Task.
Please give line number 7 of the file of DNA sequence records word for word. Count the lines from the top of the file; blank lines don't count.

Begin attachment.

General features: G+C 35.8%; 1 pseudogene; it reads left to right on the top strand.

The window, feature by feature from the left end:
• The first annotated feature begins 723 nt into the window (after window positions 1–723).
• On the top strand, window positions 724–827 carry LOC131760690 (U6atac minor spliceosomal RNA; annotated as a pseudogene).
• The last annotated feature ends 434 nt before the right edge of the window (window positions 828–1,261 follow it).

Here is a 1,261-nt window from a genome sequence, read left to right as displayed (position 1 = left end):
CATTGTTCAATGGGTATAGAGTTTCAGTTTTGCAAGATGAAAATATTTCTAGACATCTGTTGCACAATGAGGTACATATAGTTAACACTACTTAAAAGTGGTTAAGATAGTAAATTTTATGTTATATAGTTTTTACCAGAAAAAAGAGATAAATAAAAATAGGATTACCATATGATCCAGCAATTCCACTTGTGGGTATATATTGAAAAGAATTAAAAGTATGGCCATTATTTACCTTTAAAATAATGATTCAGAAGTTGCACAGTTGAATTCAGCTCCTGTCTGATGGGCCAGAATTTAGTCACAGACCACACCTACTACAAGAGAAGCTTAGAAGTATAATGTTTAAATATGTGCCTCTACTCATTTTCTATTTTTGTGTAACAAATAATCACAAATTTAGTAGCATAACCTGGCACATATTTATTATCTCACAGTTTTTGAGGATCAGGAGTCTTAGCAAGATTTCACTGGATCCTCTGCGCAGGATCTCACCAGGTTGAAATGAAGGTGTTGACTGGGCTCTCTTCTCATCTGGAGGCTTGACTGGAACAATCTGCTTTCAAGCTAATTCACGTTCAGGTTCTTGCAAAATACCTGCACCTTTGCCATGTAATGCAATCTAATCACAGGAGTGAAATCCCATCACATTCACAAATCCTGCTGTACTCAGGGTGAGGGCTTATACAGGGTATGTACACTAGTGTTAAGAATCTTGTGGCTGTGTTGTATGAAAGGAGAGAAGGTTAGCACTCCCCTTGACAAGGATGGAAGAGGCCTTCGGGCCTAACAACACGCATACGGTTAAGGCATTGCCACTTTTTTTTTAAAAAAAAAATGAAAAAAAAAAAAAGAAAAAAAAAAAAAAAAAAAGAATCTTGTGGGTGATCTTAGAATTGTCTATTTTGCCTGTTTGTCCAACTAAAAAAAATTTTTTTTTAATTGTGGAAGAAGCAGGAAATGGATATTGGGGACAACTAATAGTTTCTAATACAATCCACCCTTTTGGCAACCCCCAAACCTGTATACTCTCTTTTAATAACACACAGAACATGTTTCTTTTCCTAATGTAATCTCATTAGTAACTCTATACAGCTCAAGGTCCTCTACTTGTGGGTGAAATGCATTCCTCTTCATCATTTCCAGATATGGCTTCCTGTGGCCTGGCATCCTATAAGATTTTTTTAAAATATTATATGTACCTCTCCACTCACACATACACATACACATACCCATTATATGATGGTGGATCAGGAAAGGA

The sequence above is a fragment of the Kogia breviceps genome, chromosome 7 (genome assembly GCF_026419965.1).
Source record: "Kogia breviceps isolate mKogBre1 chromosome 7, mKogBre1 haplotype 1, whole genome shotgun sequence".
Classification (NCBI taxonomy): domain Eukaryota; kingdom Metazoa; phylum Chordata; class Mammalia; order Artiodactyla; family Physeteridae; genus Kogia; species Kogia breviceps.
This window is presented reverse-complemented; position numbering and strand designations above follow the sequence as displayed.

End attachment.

CATTGTTCAATGGGTATAGAGTTTCAGTTTTGCAAGATGAAAATATTTCTAGACATCTGTTGCACAATGAGGTACATATAGTTAACACTACTTAAAAGTGGTTAAGATAGTAAATTTTATGTTATATAGTTTTTACCAGAAAAAAGAGATAAATAAAAATAGGATTACCATATGATCCAGCAATTCCACTTGTGGGTATATATTGAAAAGAATTAAAAGTATGGCCATTATTTACCTTTAAAATAATGATTCAGAAGTTGCACAGTTGAATTCAGCTCCTGTCTGATGGGCCAGAATTTAGTCACAGACCACACCTACTACAAGAGAAGCTTAGAAGTATAATGTTTAAATATGTGCCTCTACTCATTTTCTATTTTTGTGTAACAAATAATCACAAATTTAGTAGCATAACCTGGCACATATTTATTATCTCACAGTTTTTGAGGATCAGGAGTCTTAGCAAGATTTCACTGGATCCTCTGCGCAGGATCTCACCAGGTTGAAATGAAGGTGTTGACTGGGCTCTCTTCTCATCTGGAGGCTTGACTGGAACAATCTGCTTTCAAGCTAATTCACGTTCAGGTTCTTGCAAAATACCTGCACCTTTGCCATGTAATGCAATCTAATCACAGGAGTGAAATCCCATCACATTCACAAATCCTGCTGTACTCAGGGTGAGGGCTTATACAGGGTATGTACACTAGTGTTAAGAATCTTGTGGCTGTGTTGTATGAAAGGAGAGAAGGTTAGCACTCCCCTTGACAAGGATGGAAGAGGCCTTCGGGCCTAACAACACGCATACGGTTAAGGCATTGCCACTTTTTTTTTAAAAAAAAAATGAAAAAAAAAAAAAGAAAAAAAAAAAAAAAAAAAGAATCTTGTGGGTGATCTTAGAATTGTCTATTTTGCCTGTTTGTCCAACTAAAAAAAATTTTTTTTTAATTGTGGAAGAAGCAGGAAATGGATATTGGGGACAACTAATAGTTTCTAATACAATCCACCCTTTTGGCAACCCCCAAACCTGTATACTCTCTTTTAATAACACACAGAACATGTTTCTTTTCCTAATGTAATCTCATTAGTAACTCTATACAGCTCAAGGTCCTCTACTTGTGGGTGAAATGCATTCCTCTTCATCATTTCCAGATATGGCTTCCTGTGGCCTGGCATCCTATAAGATTTTTTTAAAATATTATATGTACCTCTCCACTCACACATACACATACACATACCCATTATATGATGGTGGATCAGGAAAGGA